With any new market disruption there is likely to be some people who have taken a hit as a result. The growth of Airbnb has been a key concern of the hotel industry, where in many cases the size of available rooms by the biggest brands does not even equal the amount available on the service. Since Airbnb involves people renting out their property the potential growth is nearly limitless to demand. Still this is not likely a mortal threat to the hotel industry since Airbnb is not making hotels irrelevant like the car would for the use of riding a horse to work, it’s just flooding the market with more availability and in some cases creating downward price pressure. And with the increased pressure some hotel chains are being pushed to innovate more in their marketing and pricing in order to continue to realize growth. The Wyndham family recently announced 612 million in profit for 2015, showing that while none of them will realize the growth levels of Airbnb, they continue to remain in a healthy state.



Airbnb launched during a time that saw the rise of another titan of the collaborative economy, Uber. The rise of the car sharing app Uber saw its potential skyrocket in 2010 as investors flocked to both startups as something truly revolutionary. By early 2011 both had nearly $10,000,000 invested and were expanding at the speed of a tornado through a trailer park. Part of the appeal of Airbnb wasn’t just finding a room when none was available, or finding something cheaper but also getting the experience to stay somewhere truly unique. Many tourists want to immerse themselves in local culture and would prefer to stay in a Spanish adobe house brightly adorned rather than a hotel room that looks standard. This is the experience that Airbnb CEO Brian Chesky is trying to imprint on the organization. And many of the most popular Airbnb homes fit the bill with a truly unique experience.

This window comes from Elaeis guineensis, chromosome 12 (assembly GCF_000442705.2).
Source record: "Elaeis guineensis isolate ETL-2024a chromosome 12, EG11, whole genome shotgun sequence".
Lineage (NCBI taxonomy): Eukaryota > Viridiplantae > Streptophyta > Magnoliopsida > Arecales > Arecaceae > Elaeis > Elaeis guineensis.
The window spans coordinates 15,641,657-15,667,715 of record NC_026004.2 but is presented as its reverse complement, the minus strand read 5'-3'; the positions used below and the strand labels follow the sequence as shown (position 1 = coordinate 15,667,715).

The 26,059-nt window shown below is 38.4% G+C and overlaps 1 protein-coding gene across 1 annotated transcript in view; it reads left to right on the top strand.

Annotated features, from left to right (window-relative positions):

This treehouse located in Georgia sports three separate rooms connected by bridges and is a major favorite and constantly booked.


Capsule Tower


Through Airbnb you can rent a futuristic looking cube in the Nakagin Capsule Tower in Japan.



For the price of a hotel in a major city you can rent a night in the St Pancras Tower guest suite complete with your own private bathroom and kitchen. Airbnb views these experiences as key and not just the ability to save money. It’s also a fundamental reason why the service has gotten popular so quickly since people enjoy the experience. Every disruptive innovation needs to satisfy at least some of the below criteria in order to cross the chasm between “oh that looks cool” and “I’m going to use this!”

  1. Saves people money. Airbnb in many cases can help people save money even for renting of a full apartment, this is especially true when demand for hotels is high or in the center of metropolitan areas. Of course it also greatly entices people to offer their property for lodging since it makes them money in a relatively simple process.
  2. Saves people time. The Airbnb process is relatively simple and straightforward, though it has not innovated to be simpler than what the hotel industry currently offers it has moved more hosts towards instant booking which makes the process just as easy.
  3. Can accomplish something that was previously not possible. This was a clear requirement Airbnb met in that it allows you to rent out your house to anyone at the drop of a hat.
  4. Brings their life more pleasure. The unique decoration and individual homes have allowed people to have a more immersed culture experience. It’s this defining attribute which more hotel chains will need to compete with using experiential innovation. 

Have you tried an Airbnb? If so, how would you compare the entire experience to staying at a major chain hotel?